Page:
‘I was suicidal’: B.C. radio host breaks silence about mental health
Published Wednesday, January 27, 2016 3:00PM PST
Last Updated Wednesday, January 27, 2016 6:00PM PST
Jeremy McGoran is happily married, has a beautiful young son, and a great career. But this time last year he was also struggling with a dark secret: the radio host was suffering from depression and an anxiety disorder, and was close to ending his own life.
“One morning, I just had to call up [my wife] and say, ‘you have to come home like right now because otherwise I don't know what's going to happen,’” said McGoran, who lives in Penticton, B.C. “I was suicidal.”
Yet McGoran was not alone in his silent struggle: one in five Canadians will be affected by mental illness in their lifetime, and nearly two-thirds of these individuals will keep it a secret.
Inspired by Bell’s “Let’s Talk” Day, McGoran and his wife Mare McHale – who was also suffering from anxiety issues – decided to share their story. McGoran works at EZ Rock and McHale works at Sun FM, which are both owned by Bell Media, as is CTV News.
McGoran’s depression was partially triggered by the challenges facing the couple’s young son, Thomas, who was born with progressive hearing loss. The boy was later diagnosed with autism and lost the ability to speak.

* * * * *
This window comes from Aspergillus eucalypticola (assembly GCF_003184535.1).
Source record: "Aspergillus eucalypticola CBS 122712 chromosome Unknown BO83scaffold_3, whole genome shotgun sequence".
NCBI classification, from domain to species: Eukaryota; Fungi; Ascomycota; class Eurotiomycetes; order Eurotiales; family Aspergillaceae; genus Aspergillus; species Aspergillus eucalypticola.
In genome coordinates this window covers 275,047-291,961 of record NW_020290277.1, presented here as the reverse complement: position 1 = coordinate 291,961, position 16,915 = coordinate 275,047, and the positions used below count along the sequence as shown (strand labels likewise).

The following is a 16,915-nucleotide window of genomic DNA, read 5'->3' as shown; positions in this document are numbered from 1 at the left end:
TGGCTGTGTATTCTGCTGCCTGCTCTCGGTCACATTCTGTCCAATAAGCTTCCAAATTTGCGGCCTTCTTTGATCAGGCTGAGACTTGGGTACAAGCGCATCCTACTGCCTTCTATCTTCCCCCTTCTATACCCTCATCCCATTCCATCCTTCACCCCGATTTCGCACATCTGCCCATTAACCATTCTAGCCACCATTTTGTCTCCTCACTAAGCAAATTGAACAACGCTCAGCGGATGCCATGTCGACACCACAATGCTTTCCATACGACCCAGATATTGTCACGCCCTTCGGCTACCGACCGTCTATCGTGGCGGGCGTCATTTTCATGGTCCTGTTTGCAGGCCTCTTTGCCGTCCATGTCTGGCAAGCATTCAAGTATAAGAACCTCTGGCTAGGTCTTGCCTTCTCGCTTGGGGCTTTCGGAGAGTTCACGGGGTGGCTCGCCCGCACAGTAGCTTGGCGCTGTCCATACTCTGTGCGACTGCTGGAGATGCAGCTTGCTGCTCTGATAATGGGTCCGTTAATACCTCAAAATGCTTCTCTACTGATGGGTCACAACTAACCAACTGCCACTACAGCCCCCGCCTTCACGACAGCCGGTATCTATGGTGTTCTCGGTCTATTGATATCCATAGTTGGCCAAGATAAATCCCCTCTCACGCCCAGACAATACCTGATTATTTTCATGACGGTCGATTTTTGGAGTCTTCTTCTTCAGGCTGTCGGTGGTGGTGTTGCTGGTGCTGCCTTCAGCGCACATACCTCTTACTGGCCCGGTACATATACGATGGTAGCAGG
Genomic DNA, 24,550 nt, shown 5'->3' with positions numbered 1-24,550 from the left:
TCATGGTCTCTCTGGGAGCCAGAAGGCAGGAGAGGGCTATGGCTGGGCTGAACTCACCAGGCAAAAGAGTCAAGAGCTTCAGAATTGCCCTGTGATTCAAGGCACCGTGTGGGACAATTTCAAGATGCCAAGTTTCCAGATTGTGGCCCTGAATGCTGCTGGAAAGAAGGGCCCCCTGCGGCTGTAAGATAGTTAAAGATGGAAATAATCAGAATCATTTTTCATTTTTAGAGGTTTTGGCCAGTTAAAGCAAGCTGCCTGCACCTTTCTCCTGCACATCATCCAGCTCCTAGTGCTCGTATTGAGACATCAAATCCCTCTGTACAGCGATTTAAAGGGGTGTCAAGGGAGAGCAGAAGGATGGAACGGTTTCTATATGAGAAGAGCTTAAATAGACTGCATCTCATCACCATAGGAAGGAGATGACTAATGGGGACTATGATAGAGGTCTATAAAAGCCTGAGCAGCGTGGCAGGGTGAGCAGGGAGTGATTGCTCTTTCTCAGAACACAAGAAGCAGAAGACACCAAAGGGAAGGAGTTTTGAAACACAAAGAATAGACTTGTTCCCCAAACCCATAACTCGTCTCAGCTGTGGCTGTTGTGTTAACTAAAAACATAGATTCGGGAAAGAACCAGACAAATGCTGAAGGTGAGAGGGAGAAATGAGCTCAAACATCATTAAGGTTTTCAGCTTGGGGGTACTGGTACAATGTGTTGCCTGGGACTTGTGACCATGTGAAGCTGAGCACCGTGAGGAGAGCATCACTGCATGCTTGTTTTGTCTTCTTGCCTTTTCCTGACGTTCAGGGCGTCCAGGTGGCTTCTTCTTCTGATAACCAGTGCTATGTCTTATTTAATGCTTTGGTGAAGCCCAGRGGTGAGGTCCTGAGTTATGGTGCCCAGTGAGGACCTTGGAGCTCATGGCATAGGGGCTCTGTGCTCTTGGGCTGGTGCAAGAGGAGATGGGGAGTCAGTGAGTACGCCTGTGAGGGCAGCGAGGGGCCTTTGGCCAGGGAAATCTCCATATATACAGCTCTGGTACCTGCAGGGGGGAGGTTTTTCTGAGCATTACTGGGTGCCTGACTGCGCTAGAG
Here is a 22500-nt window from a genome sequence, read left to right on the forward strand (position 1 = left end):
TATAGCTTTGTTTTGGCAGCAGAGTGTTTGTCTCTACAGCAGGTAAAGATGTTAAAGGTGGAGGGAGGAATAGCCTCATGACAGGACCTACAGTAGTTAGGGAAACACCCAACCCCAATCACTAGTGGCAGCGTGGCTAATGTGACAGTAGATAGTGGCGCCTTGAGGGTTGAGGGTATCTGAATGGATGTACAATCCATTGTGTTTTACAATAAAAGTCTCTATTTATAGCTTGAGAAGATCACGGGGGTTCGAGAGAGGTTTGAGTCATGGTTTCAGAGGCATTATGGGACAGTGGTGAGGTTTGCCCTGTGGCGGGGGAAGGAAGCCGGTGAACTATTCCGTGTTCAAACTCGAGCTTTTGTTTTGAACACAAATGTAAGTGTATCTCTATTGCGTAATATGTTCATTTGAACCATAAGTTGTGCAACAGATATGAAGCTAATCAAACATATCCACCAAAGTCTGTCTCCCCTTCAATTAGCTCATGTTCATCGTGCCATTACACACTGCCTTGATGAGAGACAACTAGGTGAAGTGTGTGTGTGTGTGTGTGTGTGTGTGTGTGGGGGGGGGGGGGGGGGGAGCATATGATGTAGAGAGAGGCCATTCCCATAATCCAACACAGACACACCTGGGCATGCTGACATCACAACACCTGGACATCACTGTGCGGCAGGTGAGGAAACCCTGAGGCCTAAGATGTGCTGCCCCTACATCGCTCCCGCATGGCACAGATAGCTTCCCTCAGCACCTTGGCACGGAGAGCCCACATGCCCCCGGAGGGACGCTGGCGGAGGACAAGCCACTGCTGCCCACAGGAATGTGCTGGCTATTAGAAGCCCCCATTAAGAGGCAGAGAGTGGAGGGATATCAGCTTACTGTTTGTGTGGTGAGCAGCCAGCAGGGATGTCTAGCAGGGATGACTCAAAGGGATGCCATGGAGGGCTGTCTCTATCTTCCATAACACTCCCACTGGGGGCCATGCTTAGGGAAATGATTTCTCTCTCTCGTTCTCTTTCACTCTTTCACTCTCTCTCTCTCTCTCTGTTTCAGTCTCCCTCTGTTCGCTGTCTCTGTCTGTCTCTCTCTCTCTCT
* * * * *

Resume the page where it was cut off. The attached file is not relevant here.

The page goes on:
As the couple found help for him, McGoran’s mental health slipped into crisis.
“We couldn’t even leave Jeremy alone this time last year,” said McHale. “That’s how bad it got.”
The couple says after they shared their challenges on the radio and through their video blog, things began to turn around.
“It was so emotional, I cried on air,” added McHale. “We talked about it for a while, and what I wasn't anticipating was the outpouring of hundreds of messages.”
The couple now has medication, counselling, and the support of family and friends – and they are encouraging others living with mental illness to seek help.
“You have got to talk to your doctor, that’s basically the first thing you’ve got to do,” said McGoran. “Knowing that there’s a lot of help gives me hope.”
With files from CTV Vancouver's Kent Molgat